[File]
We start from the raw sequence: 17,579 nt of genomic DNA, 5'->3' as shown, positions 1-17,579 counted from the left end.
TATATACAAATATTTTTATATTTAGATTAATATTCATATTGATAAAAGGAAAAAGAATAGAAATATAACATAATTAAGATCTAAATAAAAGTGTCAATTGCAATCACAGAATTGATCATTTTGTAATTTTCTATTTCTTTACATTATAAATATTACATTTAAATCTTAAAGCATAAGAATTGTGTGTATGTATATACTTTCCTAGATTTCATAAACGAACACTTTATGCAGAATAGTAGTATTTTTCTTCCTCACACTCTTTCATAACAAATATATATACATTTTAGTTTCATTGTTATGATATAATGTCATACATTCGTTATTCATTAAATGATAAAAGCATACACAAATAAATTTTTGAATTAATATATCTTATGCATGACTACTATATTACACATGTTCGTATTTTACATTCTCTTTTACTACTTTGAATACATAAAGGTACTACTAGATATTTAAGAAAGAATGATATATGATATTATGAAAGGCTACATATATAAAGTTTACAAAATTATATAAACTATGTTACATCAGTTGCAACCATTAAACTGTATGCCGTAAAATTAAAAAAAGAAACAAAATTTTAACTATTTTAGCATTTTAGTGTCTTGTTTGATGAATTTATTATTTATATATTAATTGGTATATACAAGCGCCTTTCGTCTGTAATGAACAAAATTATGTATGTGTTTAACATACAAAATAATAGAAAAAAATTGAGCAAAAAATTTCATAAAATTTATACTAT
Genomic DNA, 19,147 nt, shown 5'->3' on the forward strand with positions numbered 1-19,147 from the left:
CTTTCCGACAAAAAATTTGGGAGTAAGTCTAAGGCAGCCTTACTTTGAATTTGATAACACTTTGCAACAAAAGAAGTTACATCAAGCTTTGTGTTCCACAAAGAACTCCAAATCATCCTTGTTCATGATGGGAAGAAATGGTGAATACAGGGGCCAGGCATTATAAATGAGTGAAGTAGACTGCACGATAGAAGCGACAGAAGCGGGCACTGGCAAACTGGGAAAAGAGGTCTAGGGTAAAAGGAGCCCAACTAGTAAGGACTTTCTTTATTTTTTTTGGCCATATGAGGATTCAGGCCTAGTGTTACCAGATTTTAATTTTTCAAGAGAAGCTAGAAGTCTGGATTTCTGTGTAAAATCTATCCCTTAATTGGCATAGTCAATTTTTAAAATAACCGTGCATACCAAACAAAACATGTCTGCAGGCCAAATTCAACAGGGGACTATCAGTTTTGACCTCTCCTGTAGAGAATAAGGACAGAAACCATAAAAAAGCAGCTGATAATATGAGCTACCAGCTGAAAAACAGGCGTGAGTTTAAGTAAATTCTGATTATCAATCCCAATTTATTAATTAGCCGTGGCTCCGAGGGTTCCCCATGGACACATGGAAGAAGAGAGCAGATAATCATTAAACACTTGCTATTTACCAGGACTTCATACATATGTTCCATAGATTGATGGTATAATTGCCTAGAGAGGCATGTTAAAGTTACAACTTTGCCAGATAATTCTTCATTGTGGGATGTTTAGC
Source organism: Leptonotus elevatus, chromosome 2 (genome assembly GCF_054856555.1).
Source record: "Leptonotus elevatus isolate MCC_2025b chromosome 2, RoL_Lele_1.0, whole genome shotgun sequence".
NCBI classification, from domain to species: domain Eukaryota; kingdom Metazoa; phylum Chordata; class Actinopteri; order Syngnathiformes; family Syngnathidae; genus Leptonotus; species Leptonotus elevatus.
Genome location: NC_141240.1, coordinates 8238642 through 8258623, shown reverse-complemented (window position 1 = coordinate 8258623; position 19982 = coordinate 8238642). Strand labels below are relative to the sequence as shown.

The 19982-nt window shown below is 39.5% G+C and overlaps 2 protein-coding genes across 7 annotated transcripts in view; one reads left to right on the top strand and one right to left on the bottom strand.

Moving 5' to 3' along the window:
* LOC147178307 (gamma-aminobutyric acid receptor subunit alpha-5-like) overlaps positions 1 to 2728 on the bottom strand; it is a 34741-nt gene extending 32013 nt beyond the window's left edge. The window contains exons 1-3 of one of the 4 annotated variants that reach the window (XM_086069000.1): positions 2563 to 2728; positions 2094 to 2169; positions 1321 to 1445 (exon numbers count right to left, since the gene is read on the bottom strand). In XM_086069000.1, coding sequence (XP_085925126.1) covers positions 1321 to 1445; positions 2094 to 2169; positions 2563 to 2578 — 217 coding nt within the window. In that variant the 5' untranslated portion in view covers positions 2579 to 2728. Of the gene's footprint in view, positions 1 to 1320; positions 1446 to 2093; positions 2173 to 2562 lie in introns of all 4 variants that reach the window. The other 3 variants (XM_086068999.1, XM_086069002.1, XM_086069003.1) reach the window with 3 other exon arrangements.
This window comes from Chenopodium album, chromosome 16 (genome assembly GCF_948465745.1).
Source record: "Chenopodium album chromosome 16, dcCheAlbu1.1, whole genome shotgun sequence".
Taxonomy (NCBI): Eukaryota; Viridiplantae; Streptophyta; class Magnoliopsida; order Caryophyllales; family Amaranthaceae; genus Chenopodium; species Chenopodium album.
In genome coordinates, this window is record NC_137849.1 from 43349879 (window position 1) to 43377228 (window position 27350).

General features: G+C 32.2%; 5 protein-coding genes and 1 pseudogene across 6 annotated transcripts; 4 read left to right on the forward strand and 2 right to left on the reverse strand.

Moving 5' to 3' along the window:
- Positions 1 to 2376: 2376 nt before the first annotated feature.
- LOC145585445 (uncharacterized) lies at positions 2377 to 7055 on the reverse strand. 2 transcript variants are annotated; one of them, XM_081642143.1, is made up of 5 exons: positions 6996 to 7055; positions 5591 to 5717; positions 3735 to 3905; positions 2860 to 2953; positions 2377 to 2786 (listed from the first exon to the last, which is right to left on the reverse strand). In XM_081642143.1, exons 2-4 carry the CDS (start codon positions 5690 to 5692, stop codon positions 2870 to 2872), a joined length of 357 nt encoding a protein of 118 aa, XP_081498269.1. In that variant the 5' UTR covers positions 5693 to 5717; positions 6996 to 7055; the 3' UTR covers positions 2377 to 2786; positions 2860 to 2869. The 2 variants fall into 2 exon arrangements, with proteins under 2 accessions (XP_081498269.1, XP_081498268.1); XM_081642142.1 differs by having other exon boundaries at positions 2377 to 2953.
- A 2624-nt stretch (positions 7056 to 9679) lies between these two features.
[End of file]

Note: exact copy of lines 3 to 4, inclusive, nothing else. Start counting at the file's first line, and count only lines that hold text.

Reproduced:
Genomic DNA, 19,147 nt, shown 5'->3' on the forward strand with positions numbered 1-19,147 from the left:
CTTTCCGACAAAAAATTTGGGAGTAAGTCTAAGGCAGCCTTACTTTGAATTTGATAACACTTTGCAACAAAAGAAGTTACATCAAGCTTTGTGTTCCACAAAGAACTCCAAATCATCCTTGTTCATGATGGGAAGAAATGGTGAATACAGGGGCCAGGCATTATAAATGAGTGAAGTAGACTGCACGATAGAAGCGACAGAAGCGGGCACTGGCAAACTGGGAAAAGAGGTCTAGGGTAAAAGGAGCCCAACTAGTAAGGACTTTCTTTATTTTTTTTGGCCATATGAGGATTCAGGCCTAGTGTTACCAGATTTTAATTTTTCAAGAGAAGCTAGAAGTCTGGATTTCTGTGTAAAATCTATCCCTTAATTGGCATAGTCAATTTTTAAAATAACCGTGCATACCAAACAAAACATGTCTGCAGGCCAAATTCAACAGGGGACTATCAGTTTTGACCTCTCCTGTAGAGAATAAGGACAGAAACCATAAAAAAGCAGCTGATAATATGAGCTACCAGCTGAAAAACAGGCGTGAGTTTAAGTAAATTCTGATTATCAATCCCAATTTATTAATTAGCCGTGGCTCCGAGGGTTCCCCATGGACACATGGAAGAAGAGAGCAGATAATCATTAAACACTTGCTATTTACCAGGACTTCATACATATGTTCCATAGATTGATGGTATAATTGCCTAGAGAGGCATGTTAAAGTTACAACTTTGCCAGATAATTCTTCATTGTGGGATGTTTAGC